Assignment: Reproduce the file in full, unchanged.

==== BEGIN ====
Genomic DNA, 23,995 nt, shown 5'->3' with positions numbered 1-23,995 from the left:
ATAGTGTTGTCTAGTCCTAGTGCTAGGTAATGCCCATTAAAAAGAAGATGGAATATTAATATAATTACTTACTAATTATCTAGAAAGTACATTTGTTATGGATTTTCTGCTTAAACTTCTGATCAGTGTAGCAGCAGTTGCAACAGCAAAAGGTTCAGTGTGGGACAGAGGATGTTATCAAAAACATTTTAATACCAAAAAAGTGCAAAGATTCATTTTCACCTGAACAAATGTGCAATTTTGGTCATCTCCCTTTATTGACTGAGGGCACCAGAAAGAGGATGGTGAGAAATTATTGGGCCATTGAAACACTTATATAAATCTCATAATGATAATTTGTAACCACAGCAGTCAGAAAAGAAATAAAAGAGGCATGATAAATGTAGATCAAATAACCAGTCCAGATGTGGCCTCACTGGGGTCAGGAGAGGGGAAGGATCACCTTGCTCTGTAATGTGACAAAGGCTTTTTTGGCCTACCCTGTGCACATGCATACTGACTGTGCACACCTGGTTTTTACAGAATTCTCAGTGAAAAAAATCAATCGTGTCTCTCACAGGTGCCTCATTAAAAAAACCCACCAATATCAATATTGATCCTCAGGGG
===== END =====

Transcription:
Genomic DNA, 23,995 nt, shown 5'->3' with positions numbered 1-23,995 from the left:
ATAGTGTTGTCTAGTCCTAGTGCTAGGTAATGCCCATTAAAAAGAAGATGGAATATTAATATAATTACTTACTAATTATCTAGAAAGTACATTTGTTATGGATTTTCTGCTTAAACTTCTGATCAGTGTAGCAGCAGTTGCAACAGCAAAAGGTTCAGTGTGGGACAGAGGATGTTATCAAAAACATTTTAATACCAAAAAAGTGCAAAGATTCATTTTCACCTGAACAAATGTGCAATTTTGGTCATCTCCCTTTATTGACTGAGGGCACCAGAAAGAGGATGGTGAGAAATTATTGGGCCATTGAAACACTTATATAAATCTCATAATGATAATTTGTAACCACAGCAGTCAGAAAAGAAATAAAAGAGGCATGATAAATGTAGATCAAATAACCAGTCCAGATGTGGCCTCACTGGGGTCAGGAGAGGGGAAGGATCACCTTGCTCTGTAATGTGACAAAGGCTTTTTTGGCCTACCCTGTGCACATGCATACTGACTGTGCACACCTGGTTTTTACAGAATTCTCAGTGAAAAAAATCAATCGTGTCTCTCACAGGTGCCTCATTAAAAAAACCCACCAATATCAATATTGATCCTCAGGGG